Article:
By Don Landry

So what’s it like, breaking hearts on a regular basis?

That’s a question I ask Montreal Alouettes’ electrifying kick returner James Letcher Jr., who has made a habit of doing just that since being activated by the Als late this season.

“I’d rather break hearts than get my heart broken,” says the friendly and funny Letcher with a smile.

A light rain was falling at Tim Hortons Field as the Alouettes wrapped up their practice session on Friday, but Letcher’s sunny disposition could not be dampened.

He’s that way, naturally, say his Alouette brothers. And when you burst on the scene late in the season, leaving would-be tacklers in your wake, your opposition’s hearts flattened, that can only add to a guy’s positive outlook.

The man formerly known as “Wheels” from his baseball days but now known amongst his Alouette teammates as “The Human Joystick” has a touchdown triple to his credit in just a few weeks of action with Montreal, including a dagger of run against the Argonauts in last week’s Eastern Final in Toronto.

“All of ‘em were momentum swingers for sure,” says Letcher of his touchdowns. “I think Toronto was probably the worst heartbreak, in my opinion. They just scored. They were tryin’ to get momentum back and I just shattered it.”

The Alouettes would love to see more of Letcher Jr.’s heartbreaking skills in action this Sunday, when the team takes on the Winnipeg Blue Bombers in the 110th Grey Cup game.

For a team whose offence can get a little stuck in the mud, a continuation of Letcher Jr.’s spectacular entrance to the Canadian Football League would sure be welcome.

“He’s dynamic, man,” says Montreal running back William Stanback with a slow shaking of his head. “He can literally change the game in one play.”

In Week 17, against Edmonton, Letcher Jr. returned a missed field goal against the Elks with just seconds left in the first half, harpooning the Elks’ hopes of taking a lead into halftime. In the final game of the regular season, against Hamilton, he hiked a punt back 99 yards to turn the tide and point the Alouettes towards victory.

And in last week’s Eastern Final, with the Toronto Argonauts hoping they’d swung momentum with a fourth quarter touchdown, shaving the Montreal lead to 14 points, Letcher Jr. obliterated those plans on the ensuing kick-off, sprinting 105 yards to suck all the life out of the Argo bench as well as a bewildered crowd at BMO Field.

The missed field goal return was especially epic, listed, officially, as a 125-yarder. But in actuality, Letcher Jr. covered so much more ground as he deked and dashed and hurdled on the way to a final dive into the end zone. It’s rather humorous in some ways. Early in the return, you can see teammate Darnell Sankey pull up, turn sideways and just flat out get out of Letcher’s way.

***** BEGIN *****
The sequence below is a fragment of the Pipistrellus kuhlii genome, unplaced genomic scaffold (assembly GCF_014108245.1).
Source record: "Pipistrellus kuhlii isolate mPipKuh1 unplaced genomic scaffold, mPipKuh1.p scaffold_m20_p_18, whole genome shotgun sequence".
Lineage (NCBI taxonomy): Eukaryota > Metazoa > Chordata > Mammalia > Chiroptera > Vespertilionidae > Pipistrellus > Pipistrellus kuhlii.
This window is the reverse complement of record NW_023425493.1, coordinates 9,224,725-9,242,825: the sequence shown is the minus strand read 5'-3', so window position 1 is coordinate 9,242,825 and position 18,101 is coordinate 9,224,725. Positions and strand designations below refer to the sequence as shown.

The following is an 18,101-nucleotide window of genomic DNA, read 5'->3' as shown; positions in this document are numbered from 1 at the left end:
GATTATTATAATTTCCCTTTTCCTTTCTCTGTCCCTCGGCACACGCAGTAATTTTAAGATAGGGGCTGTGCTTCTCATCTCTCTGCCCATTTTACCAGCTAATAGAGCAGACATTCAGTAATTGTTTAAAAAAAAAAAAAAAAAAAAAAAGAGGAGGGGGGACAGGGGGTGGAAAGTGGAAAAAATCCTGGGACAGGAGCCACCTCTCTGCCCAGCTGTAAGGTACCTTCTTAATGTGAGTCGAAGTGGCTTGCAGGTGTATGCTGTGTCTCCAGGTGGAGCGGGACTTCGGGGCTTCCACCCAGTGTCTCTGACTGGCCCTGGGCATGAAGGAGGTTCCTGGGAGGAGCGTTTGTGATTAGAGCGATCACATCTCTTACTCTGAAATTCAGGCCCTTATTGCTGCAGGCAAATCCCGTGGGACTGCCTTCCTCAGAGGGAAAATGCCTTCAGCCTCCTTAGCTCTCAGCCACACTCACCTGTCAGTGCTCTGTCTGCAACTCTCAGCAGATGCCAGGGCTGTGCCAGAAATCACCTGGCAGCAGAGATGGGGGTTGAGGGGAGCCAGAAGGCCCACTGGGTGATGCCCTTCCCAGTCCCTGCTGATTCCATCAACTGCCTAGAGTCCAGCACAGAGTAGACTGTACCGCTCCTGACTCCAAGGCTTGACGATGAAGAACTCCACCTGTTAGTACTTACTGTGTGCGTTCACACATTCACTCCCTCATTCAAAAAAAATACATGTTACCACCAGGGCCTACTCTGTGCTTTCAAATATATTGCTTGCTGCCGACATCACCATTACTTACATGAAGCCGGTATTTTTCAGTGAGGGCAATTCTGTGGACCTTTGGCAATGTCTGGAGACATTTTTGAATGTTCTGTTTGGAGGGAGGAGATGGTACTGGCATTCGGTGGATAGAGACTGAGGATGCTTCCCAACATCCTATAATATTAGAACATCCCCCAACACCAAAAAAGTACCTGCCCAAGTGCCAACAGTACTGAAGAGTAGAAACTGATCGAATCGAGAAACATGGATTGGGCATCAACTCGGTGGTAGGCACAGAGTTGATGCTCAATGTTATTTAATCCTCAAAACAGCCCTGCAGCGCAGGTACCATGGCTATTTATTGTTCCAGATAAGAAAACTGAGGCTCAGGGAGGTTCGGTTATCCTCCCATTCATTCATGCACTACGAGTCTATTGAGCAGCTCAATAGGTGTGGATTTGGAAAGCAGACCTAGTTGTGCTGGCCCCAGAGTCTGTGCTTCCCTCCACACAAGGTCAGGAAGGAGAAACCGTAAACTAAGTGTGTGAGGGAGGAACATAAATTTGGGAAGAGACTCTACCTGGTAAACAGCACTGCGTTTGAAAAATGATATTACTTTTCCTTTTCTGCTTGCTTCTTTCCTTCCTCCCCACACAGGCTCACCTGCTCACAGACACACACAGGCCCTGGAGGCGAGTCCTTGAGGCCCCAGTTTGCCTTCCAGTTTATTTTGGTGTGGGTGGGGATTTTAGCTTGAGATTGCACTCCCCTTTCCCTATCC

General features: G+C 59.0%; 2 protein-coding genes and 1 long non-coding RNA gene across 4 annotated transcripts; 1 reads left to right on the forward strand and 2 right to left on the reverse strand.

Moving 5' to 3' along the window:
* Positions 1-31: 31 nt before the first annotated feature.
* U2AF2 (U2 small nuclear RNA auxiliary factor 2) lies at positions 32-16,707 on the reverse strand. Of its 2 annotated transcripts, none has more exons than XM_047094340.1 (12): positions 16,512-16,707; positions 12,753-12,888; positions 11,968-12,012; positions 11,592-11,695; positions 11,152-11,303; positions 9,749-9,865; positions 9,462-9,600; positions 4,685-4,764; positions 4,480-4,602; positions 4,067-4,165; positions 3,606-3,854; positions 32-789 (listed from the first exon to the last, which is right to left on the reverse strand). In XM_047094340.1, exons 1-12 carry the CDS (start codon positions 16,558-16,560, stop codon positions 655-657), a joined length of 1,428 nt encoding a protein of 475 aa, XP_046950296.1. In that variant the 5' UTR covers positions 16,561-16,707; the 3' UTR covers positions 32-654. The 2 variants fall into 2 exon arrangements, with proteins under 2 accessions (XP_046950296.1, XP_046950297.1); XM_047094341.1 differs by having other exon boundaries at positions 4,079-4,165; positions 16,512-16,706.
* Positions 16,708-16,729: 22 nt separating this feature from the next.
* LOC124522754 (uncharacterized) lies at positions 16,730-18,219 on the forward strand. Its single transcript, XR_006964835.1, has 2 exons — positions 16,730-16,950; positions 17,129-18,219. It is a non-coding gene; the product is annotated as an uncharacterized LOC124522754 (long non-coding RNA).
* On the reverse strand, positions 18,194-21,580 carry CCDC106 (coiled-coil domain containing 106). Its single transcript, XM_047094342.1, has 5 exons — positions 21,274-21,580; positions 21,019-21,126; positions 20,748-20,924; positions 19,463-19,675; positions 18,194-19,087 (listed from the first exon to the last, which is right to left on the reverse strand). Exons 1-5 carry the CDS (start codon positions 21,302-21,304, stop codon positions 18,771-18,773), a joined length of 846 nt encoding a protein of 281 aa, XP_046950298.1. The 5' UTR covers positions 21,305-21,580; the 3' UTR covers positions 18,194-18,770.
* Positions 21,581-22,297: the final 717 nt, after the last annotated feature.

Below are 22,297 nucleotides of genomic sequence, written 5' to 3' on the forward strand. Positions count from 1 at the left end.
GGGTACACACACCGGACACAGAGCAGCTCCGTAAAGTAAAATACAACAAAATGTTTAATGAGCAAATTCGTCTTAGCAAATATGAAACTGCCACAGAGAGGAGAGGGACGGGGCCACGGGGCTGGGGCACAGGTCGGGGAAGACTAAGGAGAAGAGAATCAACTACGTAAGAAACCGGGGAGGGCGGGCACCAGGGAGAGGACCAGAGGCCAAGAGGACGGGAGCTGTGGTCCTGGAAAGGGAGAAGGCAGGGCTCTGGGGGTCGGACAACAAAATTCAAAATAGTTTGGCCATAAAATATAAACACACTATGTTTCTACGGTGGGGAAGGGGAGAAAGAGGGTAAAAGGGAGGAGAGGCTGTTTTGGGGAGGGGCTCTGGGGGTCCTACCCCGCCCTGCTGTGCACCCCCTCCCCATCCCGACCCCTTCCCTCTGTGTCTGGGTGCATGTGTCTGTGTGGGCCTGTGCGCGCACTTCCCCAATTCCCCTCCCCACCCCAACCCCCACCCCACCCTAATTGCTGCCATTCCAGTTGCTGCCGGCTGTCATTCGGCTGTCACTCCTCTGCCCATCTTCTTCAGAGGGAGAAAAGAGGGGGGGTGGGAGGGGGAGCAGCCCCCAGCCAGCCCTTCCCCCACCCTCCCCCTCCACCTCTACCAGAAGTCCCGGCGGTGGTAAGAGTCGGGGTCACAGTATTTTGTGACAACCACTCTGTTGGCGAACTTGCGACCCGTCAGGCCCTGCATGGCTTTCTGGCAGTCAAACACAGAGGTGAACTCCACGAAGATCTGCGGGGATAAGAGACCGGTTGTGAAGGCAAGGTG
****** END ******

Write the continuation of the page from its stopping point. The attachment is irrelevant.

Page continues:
No wonder they call him the Human Joystick.

In four regular season games, Letcher Jr. returned 23 punts for 392 yards and five kick-offs for 109 yards. Plus that one missed field goal return.

His formula for success is a bit of a complicated mix of skill and study, but it all comes from a very simple place for him.

“I don’t like to get tackled,” he says, brightly. “So either you run past them or you make ‘em miss. I try to do both.”

“Making people miss has always been my thing,” he shrugs.

But of course there is more to it than that, and Letcher Jr. knows it. For a long time, the 24-year-old grad of Washburn University admittedly relied just on his natural speed and agility to get things done on a football field. It was easy for him. But during his junior year at Washburn, he tweaked his attitude, and he says he knew he’d have to.

Film work, and lots of it, came into his life. It’s a discipline he’s carried into his splashy debut with the Alouettes in 2023.

“My first week activated I was at the facility at six in the morning, says Letcher Jr. “I’m watching film with Coach B (Special Teams Coordinator Byron Archambault), and I’m watching by myself. ‘Cause if I don’t, I could get cut. I’m trying to make the most of it.”

Archambault is happy to have Letcher’s nitro glycerin to add to his team’s return game, an ingredient that came to be when Montreal’s usual – and very talented – returner Chandler Worthy went down with an injury in October. And Archambault can confirm that the Alouettes’ five-foot-eight, 175-pound dynamo is no prima donna. He shows up – early – to work.

“A lot of guys spend extra time – more than what is required,” says Archambault. “He comes even before then.”

“What he does actually comes from work,” the coach continues. “It’s not just goin’ out there and playing football. He spends a lot of time watching film, understanding what we’re trying to do, how we’re trying to get about it. What’s the philosophy behind each of the returns that we run?”

“There’s coaching and there’s stuff that we can work on,” says Archambault. “But some guys come with just pure skill that they worked on before they were here. And they’re ready to seize that moment when it’s presented. And Letch is a good combination of all of that.”

Letcher agrees. With all the prep, and with all the help he gets from his teammates – “My blockers are blocking their tails off. All I gotta do is run,” he says – a returner’s success hinges on relying on quick decisions and gut feelings when the high-speed craziness of special teams is in motion.

“There’s a lot of things that go into it,” says Letcher. “But I don’t think about it I just do it. It’s second nature. It just kinda happens.”

“It’s easy to catch a ball and run. It’s not that hard. To me.”

He was smiling when he said it. It’s fun, I guess, to break the hearts of a team of grown men.

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